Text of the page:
Paan Singh Tomar Review
Cast: Irrfan Khan and Mahie Gill
Director: Tigmanshu Dhulia
Khan's performance is enthralling but the dacoit-drama is almost comical...
By Priyanka Ketkar
"Sarkaar pe vishwaas hai?", "Nahi...Isilye toh Army join ki hai; Sab log corrupt hai sivai Army ke..." ("Do you believe in the government?" "No, and that is why I have joined Army. Everyone is corrupt except the army"), that is the belief with which Paan Singh Tomar joined Army. He served the country, became a national champion through his athletics but came to be known for something else entirely. Paan Singh Tomar, a biopic on this athlete-turned-dacoit, directed by Tigmanshu Dhulia, is one of the neatest biopic till date yet it lacks the fear, the terror that this man created in the Chambal area.
The story of an unsung hero... A man who was turned towards crime out of need, because circumstances forced him to do so... Sounds compelling, right? And it is for a while but soon you realise that even though his story is sad, it is barely impactful.
Paan Singh Tomar (Irrfan Khan), a simple, down-to-earth and an honest young man, joins army. He knows he can run fast, he knows he can shoot targets with such an ease that he doesn't even require some special training for it but in spite of him being aware of all these things, he is absolutely grounded and doesn't show even a hint of pride. He serves in the army in the Athlete section from where he goes on to become a National Champion...a Hero. A man who has jumped hurdles all his life to win medals, has to jump many more simply to keep his family happy. Hoping to retire happily to family life, he comes back to his village. But destiny has different plans for him and he is forced to take up a gun in his hands. Now he is narrating the entire story to a journalist hoping to make people aware that becoming a "bhaagi" (dacoit, or in his language a "rebel") was not his choice.
Irrfan Khan makes a very promising and convincing Paan Singh Tomar. Without even the slightest hint of any stardom, he gets completely involved in Tomar's character. Mahie Gill as his wife has a very little role but she has done complete justice to it. Nowhere has Tigmanshu Dhulia's casting gone wrong and neither is anyone under-utilised nor is anyone over-utilised. Everyone gets their act perfect, including the supporting cast i.e. his gang.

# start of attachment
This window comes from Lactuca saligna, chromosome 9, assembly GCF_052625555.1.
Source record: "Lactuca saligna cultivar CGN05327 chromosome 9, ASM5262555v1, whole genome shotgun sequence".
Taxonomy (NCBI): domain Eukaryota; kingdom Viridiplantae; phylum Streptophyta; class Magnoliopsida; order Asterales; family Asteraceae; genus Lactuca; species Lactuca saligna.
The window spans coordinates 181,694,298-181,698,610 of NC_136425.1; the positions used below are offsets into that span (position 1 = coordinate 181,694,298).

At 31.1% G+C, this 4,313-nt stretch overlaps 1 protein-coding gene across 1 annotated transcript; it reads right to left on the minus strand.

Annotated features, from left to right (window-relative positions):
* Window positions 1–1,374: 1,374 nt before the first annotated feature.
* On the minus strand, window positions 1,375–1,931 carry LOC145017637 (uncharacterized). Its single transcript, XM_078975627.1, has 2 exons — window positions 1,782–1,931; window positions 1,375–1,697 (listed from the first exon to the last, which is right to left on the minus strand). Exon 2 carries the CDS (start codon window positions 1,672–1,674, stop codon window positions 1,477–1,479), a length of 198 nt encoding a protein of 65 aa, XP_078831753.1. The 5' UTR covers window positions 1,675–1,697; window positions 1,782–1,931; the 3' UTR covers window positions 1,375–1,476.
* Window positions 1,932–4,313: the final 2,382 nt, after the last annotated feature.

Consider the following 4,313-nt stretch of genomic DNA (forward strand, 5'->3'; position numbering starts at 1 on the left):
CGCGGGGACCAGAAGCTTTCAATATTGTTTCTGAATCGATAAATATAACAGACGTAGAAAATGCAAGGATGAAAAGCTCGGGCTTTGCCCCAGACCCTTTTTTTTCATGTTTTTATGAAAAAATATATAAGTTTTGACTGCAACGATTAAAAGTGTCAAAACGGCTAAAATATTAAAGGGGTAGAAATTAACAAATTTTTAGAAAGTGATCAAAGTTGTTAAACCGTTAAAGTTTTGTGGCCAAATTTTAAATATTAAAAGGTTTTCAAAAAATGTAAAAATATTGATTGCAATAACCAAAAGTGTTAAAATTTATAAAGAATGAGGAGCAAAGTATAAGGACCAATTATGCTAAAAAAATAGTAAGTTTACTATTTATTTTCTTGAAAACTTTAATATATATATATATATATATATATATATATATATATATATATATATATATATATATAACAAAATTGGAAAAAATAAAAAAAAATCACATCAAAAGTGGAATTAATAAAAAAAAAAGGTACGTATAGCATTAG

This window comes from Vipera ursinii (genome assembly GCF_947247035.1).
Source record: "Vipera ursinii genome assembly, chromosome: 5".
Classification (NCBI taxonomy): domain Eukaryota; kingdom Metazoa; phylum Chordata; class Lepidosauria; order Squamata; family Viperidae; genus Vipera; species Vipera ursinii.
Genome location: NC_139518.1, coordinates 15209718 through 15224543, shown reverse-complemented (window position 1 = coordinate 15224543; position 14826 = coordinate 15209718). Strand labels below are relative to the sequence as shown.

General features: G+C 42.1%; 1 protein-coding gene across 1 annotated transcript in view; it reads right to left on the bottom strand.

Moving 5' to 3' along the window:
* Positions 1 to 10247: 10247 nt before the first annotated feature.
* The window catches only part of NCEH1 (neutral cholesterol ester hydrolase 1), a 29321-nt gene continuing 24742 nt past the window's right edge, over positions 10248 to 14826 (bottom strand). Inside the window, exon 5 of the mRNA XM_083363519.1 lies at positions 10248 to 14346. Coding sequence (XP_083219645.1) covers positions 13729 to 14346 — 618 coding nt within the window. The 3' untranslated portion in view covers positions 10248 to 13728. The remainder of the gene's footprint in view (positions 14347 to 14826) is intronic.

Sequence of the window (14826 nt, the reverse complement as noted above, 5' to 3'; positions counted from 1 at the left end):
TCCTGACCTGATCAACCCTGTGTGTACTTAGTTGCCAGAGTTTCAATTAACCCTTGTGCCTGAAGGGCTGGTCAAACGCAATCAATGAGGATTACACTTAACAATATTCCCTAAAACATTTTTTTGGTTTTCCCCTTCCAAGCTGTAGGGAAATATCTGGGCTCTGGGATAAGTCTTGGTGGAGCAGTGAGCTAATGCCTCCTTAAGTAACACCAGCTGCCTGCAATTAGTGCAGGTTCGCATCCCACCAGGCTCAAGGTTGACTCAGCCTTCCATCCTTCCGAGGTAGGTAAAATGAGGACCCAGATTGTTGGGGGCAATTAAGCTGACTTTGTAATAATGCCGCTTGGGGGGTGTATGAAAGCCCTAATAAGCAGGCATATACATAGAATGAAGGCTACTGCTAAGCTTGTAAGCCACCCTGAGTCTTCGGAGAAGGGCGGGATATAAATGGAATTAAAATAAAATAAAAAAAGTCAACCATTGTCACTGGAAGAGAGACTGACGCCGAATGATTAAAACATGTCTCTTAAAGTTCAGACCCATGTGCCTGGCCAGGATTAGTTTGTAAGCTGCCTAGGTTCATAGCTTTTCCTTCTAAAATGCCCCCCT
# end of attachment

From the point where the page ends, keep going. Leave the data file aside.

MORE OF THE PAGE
The acting makes everything feel believable. The dialect can prove a bit jarring for people to understand, but in the director's defence; it is a very honest way of bringing the real feel of the film without any modification or manipulations (and of course, there are subtitles as well). Even the look of the film, the picturisation, the camera movements and the grainy-effect of the film gives it a truly village-like feel. But what doesn't feel real is the pain, the suffering and the so-called humiliation faced by Paan Singh Tomar. His misery doesn't come out with any force and although in our minds the reasons for his taking up a gun seem to be valid, on the screen they appear almost bland. Even the fact that his old mother is hit doesn't seem to bother him as much as he initially claims ("Mujhe kabhibhi meri Maa ke naam se gaali matt dena, mujhe meri Maa bahut pyaari hai...") and that feels so unreal. His initial revenge act seems to be reasonable but his later kidnappings, his training lessons to his gang etc... comes out as comical rather than something very serious.
In a way, one might say it is good that the film isn't melodramatic, but there isn't enough drama either that can keep you hooked on to it.
Director Tigmanshu Dhulia does a good thing of reminding us of the sorry state in which the Indian Sportsmen are, through the messages towards the end. Definitely, the film is not a painful experience. It is no doubt bearable and worth watching for the brilliant performances and the rest of the things which I mentioned earlier, but it won't prove to be a very enriching experience either.